Proskauer associate Seok Whee (Jason) Nam contributed to this article.

The opinions expressed are those of the author(s) and do not necessarily reflect the views of the firm, its clients, or Portfolio Media Inc., or any of its or their respective affiliates. This article is for general information purposes and is not intended to be and should not be taken as legal advice.

[1] State Profile – New York, Independent Sector (September 2019),

[2] New York law distinguishes between two categories of not-for-profit corporations: "Charitable" and "Non-Charitable." This article focuses on mergers or consolidations involving charitable not-for-profit corporations. A "charitable corporation" means any not-for-profit corporation formed for one or more of the following purposes: charitable, educational, religious, scientific, literary, cultural or for the prevention of cruelty to children or animal. N.Y. Not-For-Profit Corporation Law § 102. 

[3] Charity Navigator, Impact of the Pandemic & Economic Shutdown on the Nonprofit Sector (April 17, 2020),

[4] AFP Global, Nonprofits Hit by 6% Decline in Giving Due to COVID-19 (June 22, 2020),

[5] See CAF America, Volume 2: The Voice of Charities Facing COVID-19 Worldwide, available at (survey conducted between April 30 and May 6, 2020), available at

[6] See CAF America, Volume 5: The Voice of Charities Facing COVID-19 Worldwide, available at (survey conducted between August 25 and September 2, 2020), available at Additional volumes of such surveys conducted by CAF America are available at

[7] See AFP Global, supra Note iv.

[8] Betsy Morris, While Covid-19 Donations Soar, Other Charities See a Big Hit to Funds, Wall Street J. (August 8, 2020),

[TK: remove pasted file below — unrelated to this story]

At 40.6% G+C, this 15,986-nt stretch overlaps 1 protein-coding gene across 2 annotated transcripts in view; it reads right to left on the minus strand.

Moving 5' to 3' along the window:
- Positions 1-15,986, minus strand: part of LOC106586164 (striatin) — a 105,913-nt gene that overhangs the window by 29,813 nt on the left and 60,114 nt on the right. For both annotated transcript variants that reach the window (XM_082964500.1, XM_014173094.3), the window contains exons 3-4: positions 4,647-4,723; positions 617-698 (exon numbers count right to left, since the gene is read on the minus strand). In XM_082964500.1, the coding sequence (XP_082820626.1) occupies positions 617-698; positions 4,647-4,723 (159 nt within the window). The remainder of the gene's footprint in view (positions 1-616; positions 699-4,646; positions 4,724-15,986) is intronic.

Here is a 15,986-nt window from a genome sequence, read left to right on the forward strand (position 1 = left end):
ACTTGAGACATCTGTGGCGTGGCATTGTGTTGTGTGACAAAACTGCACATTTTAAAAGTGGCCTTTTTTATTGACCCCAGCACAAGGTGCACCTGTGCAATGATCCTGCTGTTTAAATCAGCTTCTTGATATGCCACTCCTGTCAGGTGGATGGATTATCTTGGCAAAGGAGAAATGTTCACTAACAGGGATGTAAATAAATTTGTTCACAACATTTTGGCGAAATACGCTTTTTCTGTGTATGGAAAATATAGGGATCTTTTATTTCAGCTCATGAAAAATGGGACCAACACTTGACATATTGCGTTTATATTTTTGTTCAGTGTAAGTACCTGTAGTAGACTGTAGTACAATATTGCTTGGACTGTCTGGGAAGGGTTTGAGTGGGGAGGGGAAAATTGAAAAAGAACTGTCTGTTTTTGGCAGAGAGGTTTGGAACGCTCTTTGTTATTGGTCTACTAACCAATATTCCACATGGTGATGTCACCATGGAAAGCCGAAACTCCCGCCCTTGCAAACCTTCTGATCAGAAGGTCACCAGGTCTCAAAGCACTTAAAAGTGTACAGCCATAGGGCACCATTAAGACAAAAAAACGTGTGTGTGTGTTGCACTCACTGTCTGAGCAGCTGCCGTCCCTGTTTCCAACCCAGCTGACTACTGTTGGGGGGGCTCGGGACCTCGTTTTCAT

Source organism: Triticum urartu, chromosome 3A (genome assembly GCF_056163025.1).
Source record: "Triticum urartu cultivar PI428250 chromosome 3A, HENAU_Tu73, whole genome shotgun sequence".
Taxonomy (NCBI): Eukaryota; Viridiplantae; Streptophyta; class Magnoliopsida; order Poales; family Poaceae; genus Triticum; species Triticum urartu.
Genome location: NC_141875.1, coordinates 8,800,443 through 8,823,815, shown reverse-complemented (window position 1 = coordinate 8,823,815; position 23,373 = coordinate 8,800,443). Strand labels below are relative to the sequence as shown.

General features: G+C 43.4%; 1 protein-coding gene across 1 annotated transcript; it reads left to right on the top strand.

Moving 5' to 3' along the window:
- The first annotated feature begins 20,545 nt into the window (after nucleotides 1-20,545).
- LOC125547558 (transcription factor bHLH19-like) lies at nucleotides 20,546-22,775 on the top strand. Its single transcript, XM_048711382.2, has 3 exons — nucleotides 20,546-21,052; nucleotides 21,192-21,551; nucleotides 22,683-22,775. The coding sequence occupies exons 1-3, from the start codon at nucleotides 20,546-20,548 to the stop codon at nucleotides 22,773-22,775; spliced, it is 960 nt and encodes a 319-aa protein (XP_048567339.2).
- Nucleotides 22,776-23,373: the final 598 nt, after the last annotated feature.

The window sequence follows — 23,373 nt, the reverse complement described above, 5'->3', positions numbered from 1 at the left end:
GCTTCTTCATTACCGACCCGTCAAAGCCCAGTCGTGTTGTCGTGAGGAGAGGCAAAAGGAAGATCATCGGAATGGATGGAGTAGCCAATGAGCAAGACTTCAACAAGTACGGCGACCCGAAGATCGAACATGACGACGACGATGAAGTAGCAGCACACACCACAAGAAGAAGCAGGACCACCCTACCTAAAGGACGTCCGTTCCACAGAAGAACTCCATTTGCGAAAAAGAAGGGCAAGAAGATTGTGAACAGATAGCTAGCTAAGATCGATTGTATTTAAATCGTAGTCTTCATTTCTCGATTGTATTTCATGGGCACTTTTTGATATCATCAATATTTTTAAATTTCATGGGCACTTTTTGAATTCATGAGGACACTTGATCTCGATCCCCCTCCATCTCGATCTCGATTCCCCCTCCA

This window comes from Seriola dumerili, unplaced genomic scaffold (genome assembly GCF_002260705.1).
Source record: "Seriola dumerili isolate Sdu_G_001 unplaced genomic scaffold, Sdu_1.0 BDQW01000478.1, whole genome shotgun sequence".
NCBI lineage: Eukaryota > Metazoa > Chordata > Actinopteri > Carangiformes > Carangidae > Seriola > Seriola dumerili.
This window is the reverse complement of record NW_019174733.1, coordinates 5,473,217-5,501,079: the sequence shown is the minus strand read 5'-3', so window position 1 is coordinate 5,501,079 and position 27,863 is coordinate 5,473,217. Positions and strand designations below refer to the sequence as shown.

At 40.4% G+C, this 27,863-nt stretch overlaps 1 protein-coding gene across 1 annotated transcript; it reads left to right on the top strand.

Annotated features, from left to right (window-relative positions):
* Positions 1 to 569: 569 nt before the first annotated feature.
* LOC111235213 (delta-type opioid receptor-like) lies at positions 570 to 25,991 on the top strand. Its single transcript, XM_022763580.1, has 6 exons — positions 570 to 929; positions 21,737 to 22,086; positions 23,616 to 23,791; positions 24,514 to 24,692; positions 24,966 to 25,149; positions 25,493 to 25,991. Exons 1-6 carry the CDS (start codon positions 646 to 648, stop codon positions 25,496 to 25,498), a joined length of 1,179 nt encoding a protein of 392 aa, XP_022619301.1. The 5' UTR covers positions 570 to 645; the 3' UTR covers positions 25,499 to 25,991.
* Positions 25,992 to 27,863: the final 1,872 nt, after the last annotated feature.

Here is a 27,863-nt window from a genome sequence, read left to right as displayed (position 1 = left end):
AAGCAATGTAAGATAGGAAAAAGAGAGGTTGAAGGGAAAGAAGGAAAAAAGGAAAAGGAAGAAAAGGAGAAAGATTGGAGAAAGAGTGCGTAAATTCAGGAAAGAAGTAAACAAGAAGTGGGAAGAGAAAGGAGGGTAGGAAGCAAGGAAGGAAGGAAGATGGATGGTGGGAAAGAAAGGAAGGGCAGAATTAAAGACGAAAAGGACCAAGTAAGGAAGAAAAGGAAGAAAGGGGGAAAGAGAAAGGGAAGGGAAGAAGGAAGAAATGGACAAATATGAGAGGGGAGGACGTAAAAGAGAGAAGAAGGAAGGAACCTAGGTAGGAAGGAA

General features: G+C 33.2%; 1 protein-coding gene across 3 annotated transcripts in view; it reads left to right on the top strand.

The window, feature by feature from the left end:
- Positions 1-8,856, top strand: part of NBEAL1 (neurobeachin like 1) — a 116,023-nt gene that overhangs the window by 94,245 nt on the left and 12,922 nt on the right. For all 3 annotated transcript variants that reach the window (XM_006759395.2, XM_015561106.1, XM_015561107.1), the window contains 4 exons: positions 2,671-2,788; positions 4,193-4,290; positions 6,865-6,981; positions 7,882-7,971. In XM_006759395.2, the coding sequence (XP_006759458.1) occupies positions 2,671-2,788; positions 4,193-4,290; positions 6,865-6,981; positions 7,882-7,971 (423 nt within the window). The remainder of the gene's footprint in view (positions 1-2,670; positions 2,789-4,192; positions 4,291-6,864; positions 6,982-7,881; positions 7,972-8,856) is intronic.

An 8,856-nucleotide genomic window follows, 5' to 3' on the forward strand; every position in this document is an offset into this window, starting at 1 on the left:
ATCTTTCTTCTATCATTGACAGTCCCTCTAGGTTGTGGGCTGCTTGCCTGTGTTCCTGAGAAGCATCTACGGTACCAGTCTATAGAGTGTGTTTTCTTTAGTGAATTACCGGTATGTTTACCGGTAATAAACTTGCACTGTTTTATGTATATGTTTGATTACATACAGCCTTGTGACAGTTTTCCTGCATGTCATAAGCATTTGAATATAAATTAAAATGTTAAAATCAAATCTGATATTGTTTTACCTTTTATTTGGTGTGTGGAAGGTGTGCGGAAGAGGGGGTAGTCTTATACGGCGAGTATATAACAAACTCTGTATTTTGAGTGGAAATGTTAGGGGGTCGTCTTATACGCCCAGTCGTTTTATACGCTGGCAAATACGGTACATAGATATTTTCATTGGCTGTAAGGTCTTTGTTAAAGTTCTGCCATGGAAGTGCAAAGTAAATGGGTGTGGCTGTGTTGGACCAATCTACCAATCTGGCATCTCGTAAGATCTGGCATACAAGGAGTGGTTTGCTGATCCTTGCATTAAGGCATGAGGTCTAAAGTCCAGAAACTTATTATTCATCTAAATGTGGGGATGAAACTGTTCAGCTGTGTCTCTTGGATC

[9] Nicholas Kulish, Providing a Pandemic Safety Net, Nonprofits Need Their Own, N.Y. Times (July 24, 2020),

[10] Stan Litow, Hard-Hit Nonprofits Face Rising Demand, Less Funding, Barron's (July 23, 2020),

[11] See Kulish, supra Note iv; see also Betsy Morris, Nonprofits Face Bleak Future as Revenue Dries Up Amid Coronavirus, Wall Street J. (May 11, 2020),; Emily Griffin, Local Charities See Unprecedented Demand for Help, WWNY (April 8, 2020),

[12] See Food Bank For New York City, Fighting More than COVID-19. Unmasking the State of Hunger in NYC During a Pandemic, (June 9, 2020), (reporting the surge in the number of visitors to food pantries and soup kitchens since the beginning of the pandemic while a third of the soup kitchens and food pantries were closing due to economic shutdown); see also, Sarah Amandolare, et al., Essential Yet Vulnerable: NYC's Human Services Nonprofits Face Financial Crisis During Pandemic, Center for an Urban Future (May 2020), (explaining that non-food assistance organizations have also been experiencing a rise in demand).

[13] Chris Strub, Survey: 44% Of Nonprofits Anticipate Further Staff Cuts Due To Coronavirus, Forbes (May 25, 2020), available at

[14] Independent Sector, The Impact of COVID-19 on Large and Mid-Sized Nonprofits, (June 15, 2020),

[15] Litow, supra Note v.

[16] The NPC also permits the merger or consolidation of a New York Nonprofit with a Nonprofit of another state or jurisdiction if the laws of such jurisdiction likewise allow such a merger or consolidation. The foreign (non-New York) entity will be required to also comply with the merger/consolidation laws of its jurisdiction. Further, the NPC specifies additional steps where the surviving or consolidated corporation is or is to be formed under the laws of jurisdiction other than New York.